Tensions in the Red Sea region have been brewing for months but came to the fore when Turkish President Recep Tayyip Erdogan visited Sudan last month.
Sudan’s official state news agency said the two countries agreed to set up a strategic planning group to discuss international affairs, and that they intended to conclude a military deal.
Ankara and Khartoum said Turkey would rebuild the ruined, sparsely populated Ottoman island to increase tourism and create a transit point for pilgrims crossing the Red Sea to Islam’s holiest city of Mecca.
‘Sudan in Turkish hands’
Egyptian and Saudi media have harshly criticised the agreement, and alleged Turkey would build a military base on Suakin.
Turkey and Egypt, an ally of Saudi Arabia, have had frosty relations for some time. Ankara strongly condemned Egypt’s military coup in 2013, which overthrew the first democratically elected president, Mohamed Morsi of the Muslim Brotherhood.
Saudi newspaper al-Okaz ran a headline that read: “Khartoum hands over Suakin to Ankara … Sudan in Turkish hands.”
“Turkey’s greed on the African continent seems to have no limits,” the report noted, referring to Turkey’s recent move to set up its biggest overseas military base in Somalia.
The Sudanese embassy in Saudi Arabia responded by saying that “Suakin belongs to Sudan, no one else”, and promising that the deal with Ankara would not harm the security of Arab countries.
The ripples, however, were immediately felt across the African continent.
Khartoum responded by recalling its ambassador to Cairo, hours after the head of the Sudanese Border Technical Committee, Abdullah al-Sadiq, accused Egypt of trying to “drag Sudan into a direct [military] confrontation”.
Days later, Sudan shut its border with Eritrea and deployed thousands of troops there.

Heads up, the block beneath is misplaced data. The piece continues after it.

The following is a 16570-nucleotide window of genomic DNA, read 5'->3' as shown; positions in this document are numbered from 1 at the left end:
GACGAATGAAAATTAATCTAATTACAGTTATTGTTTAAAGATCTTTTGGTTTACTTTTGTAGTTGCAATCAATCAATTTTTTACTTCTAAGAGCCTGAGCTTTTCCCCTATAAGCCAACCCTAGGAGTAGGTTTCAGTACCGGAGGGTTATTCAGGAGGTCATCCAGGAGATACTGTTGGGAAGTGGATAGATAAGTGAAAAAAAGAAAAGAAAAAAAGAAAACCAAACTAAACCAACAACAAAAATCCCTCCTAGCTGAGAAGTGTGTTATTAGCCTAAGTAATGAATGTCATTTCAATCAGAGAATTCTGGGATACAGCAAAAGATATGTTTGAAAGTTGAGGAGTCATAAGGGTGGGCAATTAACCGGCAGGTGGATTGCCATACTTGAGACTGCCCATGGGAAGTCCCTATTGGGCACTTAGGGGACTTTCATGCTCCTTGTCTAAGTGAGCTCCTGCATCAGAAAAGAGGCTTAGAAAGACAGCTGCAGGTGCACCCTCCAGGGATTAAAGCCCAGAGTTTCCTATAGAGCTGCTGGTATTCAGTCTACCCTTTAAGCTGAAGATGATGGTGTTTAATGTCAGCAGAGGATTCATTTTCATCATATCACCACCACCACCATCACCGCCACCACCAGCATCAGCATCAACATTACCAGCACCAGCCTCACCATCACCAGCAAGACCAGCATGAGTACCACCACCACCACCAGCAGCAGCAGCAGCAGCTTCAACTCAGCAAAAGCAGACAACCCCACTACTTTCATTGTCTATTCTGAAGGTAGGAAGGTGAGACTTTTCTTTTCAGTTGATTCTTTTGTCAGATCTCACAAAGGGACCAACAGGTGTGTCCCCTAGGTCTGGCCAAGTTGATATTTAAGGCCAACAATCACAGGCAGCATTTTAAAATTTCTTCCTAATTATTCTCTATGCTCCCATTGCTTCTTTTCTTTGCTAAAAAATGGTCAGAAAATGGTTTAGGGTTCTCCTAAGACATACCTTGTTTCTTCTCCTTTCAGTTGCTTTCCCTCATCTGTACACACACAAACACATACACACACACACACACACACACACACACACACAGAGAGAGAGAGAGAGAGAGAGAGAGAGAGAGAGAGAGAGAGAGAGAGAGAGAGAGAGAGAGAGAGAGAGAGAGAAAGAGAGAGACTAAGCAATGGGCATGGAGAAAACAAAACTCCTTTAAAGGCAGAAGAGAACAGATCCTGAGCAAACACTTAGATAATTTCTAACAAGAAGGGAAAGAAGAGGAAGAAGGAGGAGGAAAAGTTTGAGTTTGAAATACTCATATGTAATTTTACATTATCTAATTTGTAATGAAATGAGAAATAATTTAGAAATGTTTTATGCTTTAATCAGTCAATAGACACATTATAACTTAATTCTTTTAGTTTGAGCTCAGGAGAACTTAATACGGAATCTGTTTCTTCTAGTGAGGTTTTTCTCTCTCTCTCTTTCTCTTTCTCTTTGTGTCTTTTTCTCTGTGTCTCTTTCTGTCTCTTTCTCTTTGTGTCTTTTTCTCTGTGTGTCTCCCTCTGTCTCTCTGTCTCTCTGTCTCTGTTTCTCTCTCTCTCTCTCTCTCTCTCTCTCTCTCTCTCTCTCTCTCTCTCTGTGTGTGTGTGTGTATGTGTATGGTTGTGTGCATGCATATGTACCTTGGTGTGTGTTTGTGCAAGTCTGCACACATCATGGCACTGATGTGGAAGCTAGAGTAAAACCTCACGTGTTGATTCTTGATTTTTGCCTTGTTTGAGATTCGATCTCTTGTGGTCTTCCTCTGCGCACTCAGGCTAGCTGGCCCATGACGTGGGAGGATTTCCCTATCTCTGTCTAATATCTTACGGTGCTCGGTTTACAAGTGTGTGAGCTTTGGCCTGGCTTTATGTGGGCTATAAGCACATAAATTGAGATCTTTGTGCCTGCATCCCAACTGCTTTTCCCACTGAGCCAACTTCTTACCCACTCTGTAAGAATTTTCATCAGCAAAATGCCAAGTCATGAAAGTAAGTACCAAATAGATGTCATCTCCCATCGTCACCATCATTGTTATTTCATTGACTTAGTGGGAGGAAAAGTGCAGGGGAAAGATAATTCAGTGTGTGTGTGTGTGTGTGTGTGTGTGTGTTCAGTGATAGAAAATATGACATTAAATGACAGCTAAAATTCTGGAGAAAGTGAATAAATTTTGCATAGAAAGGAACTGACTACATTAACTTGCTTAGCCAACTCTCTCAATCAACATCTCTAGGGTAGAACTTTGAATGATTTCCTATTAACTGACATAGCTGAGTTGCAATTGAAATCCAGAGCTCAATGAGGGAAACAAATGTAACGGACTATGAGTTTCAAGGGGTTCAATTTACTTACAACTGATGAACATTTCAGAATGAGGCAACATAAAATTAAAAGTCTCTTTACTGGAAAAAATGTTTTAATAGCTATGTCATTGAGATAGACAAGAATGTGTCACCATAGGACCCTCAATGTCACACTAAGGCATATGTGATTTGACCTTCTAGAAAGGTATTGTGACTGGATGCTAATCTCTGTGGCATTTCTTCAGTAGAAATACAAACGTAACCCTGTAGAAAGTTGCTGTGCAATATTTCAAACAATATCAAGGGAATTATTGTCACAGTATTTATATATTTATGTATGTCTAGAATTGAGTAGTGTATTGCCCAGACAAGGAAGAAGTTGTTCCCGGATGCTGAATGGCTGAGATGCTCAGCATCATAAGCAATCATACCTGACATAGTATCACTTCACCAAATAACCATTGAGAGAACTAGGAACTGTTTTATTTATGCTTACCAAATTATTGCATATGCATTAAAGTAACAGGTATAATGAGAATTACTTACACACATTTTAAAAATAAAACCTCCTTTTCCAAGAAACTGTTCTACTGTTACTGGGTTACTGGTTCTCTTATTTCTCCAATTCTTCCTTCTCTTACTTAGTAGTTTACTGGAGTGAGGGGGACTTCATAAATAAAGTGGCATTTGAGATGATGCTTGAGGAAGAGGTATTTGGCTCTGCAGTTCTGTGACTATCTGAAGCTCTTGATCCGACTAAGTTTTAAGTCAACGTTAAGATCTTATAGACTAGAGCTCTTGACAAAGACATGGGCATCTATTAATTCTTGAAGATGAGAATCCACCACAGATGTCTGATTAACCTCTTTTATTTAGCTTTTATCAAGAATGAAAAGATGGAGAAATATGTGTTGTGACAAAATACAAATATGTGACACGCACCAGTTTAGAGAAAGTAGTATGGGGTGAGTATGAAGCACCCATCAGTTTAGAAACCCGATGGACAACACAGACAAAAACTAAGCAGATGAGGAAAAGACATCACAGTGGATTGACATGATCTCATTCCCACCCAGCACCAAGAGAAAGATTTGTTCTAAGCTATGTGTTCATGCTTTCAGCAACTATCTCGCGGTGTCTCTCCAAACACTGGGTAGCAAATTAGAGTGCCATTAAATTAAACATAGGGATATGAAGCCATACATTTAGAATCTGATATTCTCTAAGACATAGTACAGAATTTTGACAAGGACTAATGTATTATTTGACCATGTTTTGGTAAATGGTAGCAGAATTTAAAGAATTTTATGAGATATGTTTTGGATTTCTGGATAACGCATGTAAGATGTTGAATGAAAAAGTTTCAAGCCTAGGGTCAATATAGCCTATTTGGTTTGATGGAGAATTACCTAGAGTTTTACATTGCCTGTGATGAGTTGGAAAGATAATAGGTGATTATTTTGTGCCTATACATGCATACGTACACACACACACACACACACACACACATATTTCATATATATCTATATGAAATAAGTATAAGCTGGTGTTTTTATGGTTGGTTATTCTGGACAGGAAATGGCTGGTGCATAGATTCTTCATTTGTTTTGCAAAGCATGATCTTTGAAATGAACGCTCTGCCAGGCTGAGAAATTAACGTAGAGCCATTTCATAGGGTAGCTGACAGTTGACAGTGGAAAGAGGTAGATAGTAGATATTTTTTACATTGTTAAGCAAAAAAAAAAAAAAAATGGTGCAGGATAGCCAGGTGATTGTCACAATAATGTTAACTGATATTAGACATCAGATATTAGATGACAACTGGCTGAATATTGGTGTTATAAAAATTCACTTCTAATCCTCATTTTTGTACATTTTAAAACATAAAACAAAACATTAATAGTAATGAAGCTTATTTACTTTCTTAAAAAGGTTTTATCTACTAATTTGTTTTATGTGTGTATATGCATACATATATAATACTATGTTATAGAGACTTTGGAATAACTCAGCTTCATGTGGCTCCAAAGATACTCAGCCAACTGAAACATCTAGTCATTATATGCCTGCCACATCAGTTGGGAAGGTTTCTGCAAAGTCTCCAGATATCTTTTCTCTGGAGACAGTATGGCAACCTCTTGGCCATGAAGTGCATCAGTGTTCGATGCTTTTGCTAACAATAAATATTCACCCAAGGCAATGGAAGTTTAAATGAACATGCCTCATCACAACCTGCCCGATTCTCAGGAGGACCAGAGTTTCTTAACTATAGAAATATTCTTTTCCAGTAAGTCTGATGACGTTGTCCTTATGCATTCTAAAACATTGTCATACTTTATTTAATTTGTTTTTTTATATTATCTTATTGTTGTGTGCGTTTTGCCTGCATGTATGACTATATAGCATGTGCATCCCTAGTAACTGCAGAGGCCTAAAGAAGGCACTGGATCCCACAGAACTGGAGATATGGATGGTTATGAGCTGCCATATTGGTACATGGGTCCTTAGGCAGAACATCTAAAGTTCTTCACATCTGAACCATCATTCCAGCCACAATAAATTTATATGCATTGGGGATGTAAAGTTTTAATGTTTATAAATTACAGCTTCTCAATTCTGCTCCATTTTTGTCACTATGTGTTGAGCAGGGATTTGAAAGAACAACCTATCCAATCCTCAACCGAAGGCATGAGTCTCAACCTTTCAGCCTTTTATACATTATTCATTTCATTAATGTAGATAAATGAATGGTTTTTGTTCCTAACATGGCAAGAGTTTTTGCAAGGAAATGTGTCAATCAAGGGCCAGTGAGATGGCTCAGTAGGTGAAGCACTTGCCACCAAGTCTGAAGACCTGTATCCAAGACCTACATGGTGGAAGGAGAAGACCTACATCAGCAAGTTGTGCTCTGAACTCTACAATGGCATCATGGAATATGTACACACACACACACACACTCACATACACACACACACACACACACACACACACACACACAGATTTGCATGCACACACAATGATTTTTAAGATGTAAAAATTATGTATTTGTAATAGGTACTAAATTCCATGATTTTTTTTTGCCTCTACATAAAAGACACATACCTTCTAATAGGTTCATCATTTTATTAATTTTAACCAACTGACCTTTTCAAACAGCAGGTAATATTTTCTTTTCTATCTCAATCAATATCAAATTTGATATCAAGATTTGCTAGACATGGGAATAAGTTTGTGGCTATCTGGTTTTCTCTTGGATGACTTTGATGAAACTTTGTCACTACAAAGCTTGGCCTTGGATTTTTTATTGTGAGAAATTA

The Suakin island deal with Turkey has merely heightened an already tense political situation in the region. For months, Sudan and Egypt have exchanged accusations, with Cairo claiming that Khartoum had been supporting Muslim Brotherhood members and Khartoum alleging Cairo was supporting Sudanese dissidents.
Ethiopian Dam project
Also straining relations between the African nations is the Grand Ethiopian Renaissance Dam (GERD) project, the largest hydroelectric dam project in Africa.
Unhappy with Khartoum, Egypt last week reportedly proposed to Ethiopia to exclude Sudan from contentious negotiations over the future of the dam.
The Egyptian proposal, sent by Egyptian President Abdel Fattah el-Sisi to Ethiopian Prime Minister Hailemariam Desalegn, suggested that talks proceed with Ethiopia alone, according to the Addis Fortune newspaper. Egypt was quick to deny the claims.
On Monday, Hailemariam received Sudanese army chief Emad al-Din M Adawi and discussed how to further strengthen their “strategic partnership”.
Adawi said the two neighbours would continue in their collaborative efforts to contain problems in the region